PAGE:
In the late nineteen sixties a team of sociologists lead by Royston Lambert conducted an in-depth study into boarding schools. They conducted interviews, gave out questionnaires and were shown countless diaries and personal writings, entirely voluntarily on the part of the pupils. They published an in-depth analysis of their findings, but they also published The Hothouse Society, a collection of the quotations from the boys, some four hundred pages, and it is in this remarkable volume that I have been immersed for some time in the quiet solitude of the national library.
Largely without commentary or explanation, these voices are haunting, they portray a world which is at once surprising and familiar: they echo many of the preoccupations of the accounts I read from the nineteenth century to the present day, and the often high-brow style of writing is reminiscent of my husband’s teenage diaries. And they always back me up, if I have an idea about something I can count on these boys to give me a dozen quotations more perfect than I can possibly imagine to illustrate it. My notes marked “WOMEN” for example were so extraordinary that all I could think of was that they could just be listed simply, with Batman-comic-style captions. But alas my technical abilities do not allow such a thing. Here follows a selection of insights from public school boys aged seventeen and eighteen, asked how they think single-sex boarding education has effected their response to women:
It makes us more masculine. If we are to be males, for god’s sake let’s go the whole hog. Lets learn to understand, command, live with males. We MUST understand our own sex fully and cannot if females are tripping and flirting around. (BOOM!)
One comes to view women as an optional extra – in my view the right attitude. (KaPow!)
I haven’t become a rabid homo nor do I avidly collect pictures of nude women. I find a game of darts and a drink in the pub with your friends releases most tensions. (Splat!)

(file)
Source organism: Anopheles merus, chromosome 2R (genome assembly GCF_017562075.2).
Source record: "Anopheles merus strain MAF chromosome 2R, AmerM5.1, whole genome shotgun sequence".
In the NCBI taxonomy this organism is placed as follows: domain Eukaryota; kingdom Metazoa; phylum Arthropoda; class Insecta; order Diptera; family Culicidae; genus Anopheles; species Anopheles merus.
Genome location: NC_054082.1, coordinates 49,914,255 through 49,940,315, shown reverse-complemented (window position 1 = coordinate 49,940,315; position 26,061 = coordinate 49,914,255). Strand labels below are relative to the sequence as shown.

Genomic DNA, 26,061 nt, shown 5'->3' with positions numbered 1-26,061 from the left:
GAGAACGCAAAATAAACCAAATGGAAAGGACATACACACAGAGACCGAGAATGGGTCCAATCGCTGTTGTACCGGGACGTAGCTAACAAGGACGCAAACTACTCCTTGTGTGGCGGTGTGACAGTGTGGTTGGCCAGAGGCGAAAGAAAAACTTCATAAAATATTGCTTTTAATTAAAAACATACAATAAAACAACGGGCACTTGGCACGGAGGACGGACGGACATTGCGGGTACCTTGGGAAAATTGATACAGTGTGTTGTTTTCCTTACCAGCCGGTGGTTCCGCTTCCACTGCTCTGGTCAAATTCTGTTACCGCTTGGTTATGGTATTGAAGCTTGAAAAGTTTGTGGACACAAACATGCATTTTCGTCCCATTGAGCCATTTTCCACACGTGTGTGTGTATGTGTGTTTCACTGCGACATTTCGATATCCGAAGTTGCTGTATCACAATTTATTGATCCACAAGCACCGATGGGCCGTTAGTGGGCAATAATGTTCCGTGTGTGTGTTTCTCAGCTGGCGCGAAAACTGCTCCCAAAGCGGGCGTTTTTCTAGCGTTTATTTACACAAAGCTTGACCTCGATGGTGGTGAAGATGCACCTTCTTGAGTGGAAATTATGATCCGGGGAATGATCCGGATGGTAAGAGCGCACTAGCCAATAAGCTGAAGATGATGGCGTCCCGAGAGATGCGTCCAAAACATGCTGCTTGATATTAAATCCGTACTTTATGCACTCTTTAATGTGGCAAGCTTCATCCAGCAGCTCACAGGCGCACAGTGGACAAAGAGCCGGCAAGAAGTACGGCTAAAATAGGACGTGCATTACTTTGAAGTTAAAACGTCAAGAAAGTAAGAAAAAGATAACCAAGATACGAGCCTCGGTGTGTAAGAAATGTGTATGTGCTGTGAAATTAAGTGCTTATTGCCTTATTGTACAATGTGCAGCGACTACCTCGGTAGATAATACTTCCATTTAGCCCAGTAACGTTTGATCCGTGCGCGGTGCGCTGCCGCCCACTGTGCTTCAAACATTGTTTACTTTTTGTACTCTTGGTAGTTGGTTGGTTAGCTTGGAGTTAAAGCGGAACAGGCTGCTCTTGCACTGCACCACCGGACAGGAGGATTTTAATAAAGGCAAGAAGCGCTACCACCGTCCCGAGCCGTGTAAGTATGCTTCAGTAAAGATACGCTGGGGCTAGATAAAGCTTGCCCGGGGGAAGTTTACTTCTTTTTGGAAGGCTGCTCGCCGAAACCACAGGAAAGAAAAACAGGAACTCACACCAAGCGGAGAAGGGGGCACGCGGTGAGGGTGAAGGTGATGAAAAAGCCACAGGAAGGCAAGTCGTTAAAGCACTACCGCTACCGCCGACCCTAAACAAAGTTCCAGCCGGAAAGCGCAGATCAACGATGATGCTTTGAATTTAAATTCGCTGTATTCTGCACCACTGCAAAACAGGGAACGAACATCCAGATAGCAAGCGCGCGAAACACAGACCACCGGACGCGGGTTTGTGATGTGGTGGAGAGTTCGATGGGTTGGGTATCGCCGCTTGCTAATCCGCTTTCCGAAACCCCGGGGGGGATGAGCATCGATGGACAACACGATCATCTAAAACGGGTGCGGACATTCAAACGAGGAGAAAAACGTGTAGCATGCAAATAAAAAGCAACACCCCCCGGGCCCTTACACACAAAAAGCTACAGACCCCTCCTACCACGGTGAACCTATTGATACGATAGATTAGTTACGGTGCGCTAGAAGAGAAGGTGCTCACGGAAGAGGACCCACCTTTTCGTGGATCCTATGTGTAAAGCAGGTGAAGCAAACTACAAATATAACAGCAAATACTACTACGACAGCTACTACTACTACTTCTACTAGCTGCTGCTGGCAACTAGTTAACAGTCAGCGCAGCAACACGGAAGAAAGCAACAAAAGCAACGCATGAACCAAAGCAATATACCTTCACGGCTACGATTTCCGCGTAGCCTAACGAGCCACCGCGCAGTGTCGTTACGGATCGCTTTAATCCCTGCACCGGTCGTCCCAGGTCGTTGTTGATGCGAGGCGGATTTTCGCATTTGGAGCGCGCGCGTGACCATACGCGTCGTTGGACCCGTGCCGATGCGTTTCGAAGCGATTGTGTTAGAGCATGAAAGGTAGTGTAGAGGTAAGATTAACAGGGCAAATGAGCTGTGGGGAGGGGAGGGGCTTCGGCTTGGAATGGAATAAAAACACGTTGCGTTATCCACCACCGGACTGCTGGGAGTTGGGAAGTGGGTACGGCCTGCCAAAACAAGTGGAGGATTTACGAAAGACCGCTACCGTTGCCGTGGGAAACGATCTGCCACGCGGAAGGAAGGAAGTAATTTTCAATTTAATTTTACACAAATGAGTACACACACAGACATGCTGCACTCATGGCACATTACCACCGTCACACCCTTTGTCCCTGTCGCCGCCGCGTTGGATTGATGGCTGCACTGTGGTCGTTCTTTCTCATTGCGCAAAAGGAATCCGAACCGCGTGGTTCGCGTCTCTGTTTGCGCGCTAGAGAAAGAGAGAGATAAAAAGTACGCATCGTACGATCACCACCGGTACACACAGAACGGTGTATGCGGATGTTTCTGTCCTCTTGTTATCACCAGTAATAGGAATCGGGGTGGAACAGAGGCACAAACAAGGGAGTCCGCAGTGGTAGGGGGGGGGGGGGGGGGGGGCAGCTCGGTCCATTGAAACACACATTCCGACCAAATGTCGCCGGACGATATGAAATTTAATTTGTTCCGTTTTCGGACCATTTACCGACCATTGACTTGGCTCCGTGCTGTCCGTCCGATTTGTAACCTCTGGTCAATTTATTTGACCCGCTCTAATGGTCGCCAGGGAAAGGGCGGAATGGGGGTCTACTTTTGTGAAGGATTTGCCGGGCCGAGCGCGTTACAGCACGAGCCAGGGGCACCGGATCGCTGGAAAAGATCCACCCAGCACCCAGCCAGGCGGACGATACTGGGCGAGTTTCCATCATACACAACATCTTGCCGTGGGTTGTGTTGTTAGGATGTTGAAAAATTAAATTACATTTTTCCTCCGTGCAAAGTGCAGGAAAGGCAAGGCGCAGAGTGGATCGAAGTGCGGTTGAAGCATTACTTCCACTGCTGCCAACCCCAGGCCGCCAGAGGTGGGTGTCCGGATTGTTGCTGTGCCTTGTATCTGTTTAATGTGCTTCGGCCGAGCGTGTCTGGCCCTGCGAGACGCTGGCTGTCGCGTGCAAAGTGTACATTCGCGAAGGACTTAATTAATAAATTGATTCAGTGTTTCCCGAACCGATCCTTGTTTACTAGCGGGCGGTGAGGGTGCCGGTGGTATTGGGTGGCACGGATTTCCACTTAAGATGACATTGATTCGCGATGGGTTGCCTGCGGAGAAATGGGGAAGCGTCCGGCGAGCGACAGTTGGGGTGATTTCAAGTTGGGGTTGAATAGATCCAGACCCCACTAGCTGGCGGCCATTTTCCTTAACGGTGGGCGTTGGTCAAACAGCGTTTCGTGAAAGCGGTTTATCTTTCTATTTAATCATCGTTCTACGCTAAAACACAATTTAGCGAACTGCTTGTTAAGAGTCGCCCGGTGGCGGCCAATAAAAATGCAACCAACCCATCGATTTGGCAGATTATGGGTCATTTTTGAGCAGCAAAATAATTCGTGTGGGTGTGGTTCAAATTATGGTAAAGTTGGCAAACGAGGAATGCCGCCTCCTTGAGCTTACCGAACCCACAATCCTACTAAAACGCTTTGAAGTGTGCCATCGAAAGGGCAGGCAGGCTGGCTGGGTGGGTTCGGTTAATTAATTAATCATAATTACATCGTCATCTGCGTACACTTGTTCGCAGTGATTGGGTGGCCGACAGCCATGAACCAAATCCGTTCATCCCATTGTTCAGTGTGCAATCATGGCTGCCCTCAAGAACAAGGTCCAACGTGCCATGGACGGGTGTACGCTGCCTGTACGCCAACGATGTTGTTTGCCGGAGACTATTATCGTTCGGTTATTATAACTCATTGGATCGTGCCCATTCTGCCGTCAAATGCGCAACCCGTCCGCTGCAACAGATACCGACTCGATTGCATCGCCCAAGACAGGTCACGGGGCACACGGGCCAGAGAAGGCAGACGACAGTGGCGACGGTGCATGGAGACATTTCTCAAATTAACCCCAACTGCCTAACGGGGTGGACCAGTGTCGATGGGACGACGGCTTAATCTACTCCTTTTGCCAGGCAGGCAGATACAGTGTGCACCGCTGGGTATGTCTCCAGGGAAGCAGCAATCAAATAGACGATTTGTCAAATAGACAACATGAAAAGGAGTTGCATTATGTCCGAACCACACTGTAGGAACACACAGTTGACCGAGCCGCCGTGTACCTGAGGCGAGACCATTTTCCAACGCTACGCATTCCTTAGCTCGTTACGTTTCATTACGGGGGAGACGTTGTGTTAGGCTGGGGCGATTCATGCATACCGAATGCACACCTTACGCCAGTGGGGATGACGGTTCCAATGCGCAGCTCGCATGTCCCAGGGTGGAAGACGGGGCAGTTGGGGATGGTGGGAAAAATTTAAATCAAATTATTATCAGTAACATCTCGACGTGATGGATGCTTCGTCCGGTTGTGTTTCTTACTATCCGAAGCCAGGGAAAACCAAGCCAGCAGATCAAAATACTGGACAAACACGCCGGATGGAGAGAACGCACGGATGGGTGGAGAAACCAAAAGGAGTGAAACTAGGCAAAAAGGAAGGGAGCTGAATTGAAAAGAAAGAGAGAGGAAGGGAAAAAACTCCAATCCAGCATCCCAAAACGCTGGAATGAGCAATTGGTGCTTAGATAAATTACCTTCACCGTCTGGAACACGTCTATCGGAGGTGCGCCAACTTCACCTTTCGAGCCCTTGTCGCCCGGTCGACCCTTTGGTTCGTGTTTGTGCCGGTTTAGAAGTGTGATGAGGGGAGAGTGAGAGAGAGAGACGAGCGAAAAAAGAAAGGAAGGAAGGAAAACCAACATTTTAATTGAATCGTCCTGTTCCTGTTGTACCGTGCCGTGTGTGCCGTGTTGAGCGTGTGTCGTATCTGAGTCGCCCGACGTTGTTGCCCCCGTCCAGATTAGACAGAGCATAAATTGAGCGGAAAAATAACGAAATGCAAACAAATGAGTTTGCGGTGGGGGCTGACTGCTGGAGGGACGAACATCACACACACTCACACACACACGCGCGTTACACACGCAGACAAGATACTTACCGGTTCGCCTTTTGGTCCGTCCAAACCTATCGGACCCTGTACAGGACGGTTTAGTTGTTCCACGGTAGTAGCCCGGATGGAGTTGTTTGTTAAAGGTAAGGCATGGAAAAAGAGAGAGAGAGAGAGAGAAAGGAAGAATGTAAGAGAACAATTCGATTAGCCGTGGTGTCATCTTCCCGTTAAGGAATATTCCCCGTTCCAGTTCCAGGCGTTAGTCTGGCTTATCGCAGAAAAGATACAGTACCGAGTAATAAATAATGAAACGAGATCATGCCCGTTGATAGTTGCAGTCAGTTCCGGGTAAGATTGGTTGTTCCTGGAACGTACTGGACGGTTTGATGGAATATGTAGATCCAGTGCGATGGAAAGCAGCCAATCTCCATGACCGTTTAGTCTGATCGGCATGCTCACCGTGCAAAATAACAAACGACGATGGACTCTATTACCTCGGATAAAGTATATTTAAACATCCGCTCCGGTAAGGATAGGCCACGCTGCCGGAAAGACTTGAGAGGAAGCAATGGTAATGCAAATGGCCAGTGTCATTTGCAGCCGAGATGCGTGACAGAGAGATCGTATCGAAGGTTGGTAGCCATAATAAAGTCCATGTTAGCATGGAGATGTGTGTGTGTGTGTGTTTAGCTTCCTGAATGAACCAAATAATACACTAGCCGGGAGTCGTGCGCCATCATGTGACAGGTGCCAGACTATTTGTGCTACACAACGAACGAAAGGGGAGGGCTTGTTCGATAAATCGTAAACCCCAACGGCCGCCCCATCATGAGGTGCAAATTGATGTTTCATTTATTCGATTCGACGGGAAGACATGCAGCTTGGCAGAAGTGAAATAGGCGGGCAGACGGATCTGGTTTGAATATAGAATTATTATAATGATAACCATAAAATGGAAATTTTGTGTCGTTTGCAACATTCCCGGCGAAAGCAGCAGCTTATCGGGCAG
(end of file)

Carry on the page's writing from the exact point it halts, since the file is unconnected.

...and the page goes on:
Most mature boys with sufficient intelligence should not be interested in such dull creatures. Those who are infected in this way are obviously only those who are incapable of controlling their carnal desires. (OUCH!)
They are an unknown quantity – one imagines them as too perfect, idealises them, they seem godesses far away. Girls are human beings: segregation for long periods warps the mind. (crunch!)
One tends to look at a girl and say ‘oh, she’s good enough to go to bed with…’ and that’s that. Sexual experience is the ultimate goal. Knowing a girl for the sake of knowing a girl is practically never the case with me or my friends. (BAM!)
I have a girl-proof screen around myself . I can’t break out of it and life at school re-inforces it. (ZAP!)
It has just accentuated my contempt for them – school dances make me feel they are just sex-machines. I realise this is not true but I feel that not seeing them has shown me quite well that one can do without them. The only girl friend I had gave me up while I was away in term time – ‘frailty thy name is woman’. (SHEESH KEBAB!)
It pretty chilling stuff isn’t it? Of course it is only a selection, but broadly speaking the boys comment that single sex education either makes them feel completely unable to relate to women, or makes them view them only as sexual objects. For pupils who board before the age of nine, the number who have either one of these extreme views rises to 80%. A number of the boys also referred to women when asked what worries them most, and I find the following account incredibly uncomfortable, my stomach quietly churns in empathy for the poor girlfriend:
“I have enjoyed being here – its mainly the people you meet, but I’m not sure boarding is good over a long time. You don’t see many girls and I feel awkward. Life with my girl friend has been difficult. I was very fond of her for three years but never really said anything, you couldn’t say that you loved her, in fact it took me ages to put my arms round her. I felt that I would die with embarrassment. In fact, we just used to sit and look at each other… I just don’t seem to be able to talk to people. I went to bed with my girlfriend but though it all went all right I just couldn’t talk to her and afterwards I just sat and looked out of the window in a daze, she burst into tears. We had a row in the end. She said I was too self-sufficient and cleared out. I haven’t heard from her for ages. I worry about this sort of thing a lot, there are sorts of high walls that separate parts of your life. I can be affectionate to my parents, they’re both quite old seem very sort of tired and you can be kind by just sitting and talking but with people your own age it is much more difficult. I get in a bit of a panic sometimes and feel that there is something wrong with me.”
This is textbook boarding school syndrome, as is the following:
What worries me most is that I can’t be natural. How do you show you like someone, what sort of kindness do you give to parents and relations without seeming utterly soft and wet. Sometimes I feel I am empty and unable to feel things.
Of course, feelings, emotions, family, women, all belong to the world of Softness, all can be condemned as wet, that horror of all horrors, to be avoided form early childhood. I leave you with the worlds of an eight year old prep school boy, perhaps the most haunting in the collection:
If a boy cries everyone laughs at him or goes away because he is a baby and very wet.